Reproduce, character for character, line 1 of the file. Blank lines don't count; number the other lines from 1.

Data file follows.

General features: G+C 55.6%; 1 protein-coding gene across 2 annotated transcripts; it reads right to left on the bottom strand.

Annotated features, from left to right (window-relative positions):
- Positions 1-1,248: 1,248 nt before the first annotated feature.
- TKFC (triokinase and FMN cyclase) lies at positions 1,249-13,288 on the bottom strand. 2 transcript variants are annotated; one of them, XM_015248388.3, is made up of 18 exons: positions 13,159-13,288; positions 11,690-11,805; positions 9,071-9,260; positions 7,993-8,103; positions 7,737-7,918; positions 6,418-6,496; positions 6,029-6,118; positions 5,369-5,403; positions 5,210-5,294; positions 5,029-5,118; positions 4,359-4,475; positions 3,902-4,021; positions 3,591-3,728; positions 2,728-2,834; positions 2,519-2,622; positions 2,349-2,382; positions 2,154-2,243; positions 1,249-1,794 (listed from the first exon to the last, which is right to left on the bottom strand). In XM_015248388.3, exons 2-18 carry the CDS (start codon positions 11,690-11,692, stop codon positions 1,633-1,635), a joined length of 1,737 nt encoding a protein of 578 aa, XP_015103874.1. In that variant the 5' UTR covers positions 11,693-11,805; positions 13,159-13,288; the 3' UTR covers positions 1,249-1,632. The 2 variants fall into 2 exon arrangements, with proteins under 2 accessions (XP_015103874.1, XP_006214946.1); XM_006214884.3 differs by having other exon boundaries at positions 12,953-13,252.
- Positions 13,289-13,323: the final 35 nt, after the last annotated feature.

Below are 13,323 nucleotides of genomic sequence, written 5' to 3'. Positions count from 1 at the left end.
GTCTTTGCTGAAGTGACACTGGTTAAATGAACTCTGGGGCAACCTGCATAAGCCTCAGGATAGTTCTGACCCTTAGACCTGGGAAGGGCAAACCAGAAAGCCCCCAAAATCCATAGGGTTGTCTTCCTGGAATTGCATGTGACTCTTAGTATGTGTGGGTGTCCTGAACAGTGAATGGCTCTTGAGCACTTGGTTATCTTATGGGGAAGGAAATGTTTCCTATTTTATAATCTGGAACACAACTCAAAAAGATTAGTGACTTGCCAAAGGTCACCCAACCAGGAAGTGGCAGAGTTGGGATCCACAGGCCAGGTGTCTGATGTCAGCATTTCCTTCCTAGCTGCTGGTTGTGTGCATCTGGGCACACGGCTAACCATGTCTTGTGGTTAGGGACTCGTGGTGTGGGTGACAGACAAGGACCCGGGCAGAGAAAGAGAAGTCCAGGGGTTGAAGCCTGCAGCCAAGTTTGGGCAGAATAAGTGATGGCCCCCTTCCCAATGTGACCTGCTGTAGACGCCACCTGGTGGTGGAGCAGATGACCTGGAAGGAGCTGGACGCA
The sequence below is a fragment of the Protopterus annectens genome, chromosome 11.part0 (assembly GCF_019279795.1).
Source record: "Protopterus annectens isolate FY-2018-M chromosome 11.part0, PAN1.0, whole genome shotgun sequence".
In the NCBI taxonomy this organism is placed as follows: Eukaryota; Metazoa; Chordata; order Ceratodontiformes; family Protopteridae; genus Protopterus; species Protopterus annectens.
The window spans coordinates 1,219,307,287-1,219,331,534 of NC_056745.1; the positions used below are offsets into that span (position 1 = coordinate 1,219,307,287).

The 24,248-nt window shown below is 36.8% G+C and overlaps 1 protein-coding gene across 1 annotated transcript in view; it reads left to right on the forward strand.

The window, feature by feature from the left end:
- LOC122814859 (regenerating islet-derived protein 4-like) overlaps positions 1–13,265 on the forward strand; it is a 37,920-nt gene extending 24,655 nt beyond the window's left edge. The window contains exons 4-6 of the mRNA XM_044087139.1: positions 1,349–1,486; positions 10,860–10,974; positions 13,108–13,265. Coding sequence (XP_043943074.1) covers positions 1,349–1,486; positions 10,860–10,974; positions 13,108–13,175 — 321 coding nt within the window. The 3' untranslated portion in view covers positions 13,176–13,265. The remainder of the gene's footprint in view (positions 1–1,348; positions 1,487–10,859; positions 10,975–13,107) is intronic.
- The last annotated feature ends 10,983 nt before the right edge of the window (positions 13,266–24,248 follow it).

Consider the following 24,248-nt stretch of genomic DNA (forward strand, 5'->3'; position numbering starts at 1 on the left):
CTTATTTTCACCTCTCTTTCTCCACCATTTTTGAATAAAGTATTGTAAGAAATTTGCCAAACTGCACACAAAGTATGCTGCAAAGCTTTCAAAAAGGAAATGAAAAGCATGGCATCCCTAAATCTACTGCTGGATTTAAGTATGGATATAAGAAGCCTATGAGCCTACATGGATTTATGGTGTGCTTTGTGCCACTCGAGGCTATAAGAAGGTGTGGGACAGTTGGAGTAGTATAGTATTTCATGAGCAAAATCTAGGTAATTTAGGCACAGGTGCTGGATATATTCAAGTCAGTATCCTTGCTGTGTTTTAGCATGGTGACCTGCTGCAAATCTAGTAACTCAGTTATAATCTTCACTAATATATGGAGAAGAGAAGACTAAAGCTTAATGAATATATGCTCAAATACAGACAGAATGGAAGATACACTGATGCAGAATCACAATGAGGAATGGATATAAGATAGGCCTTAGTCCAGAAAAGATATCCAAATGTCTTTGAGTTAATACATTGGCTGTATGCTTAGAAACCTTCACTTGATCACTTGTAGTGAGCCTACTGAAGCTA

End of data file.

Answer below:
General features: G+C 55.6%; 1 protein-coding gene across 2 annotated transcripts; it reads right to left on the bottom strand.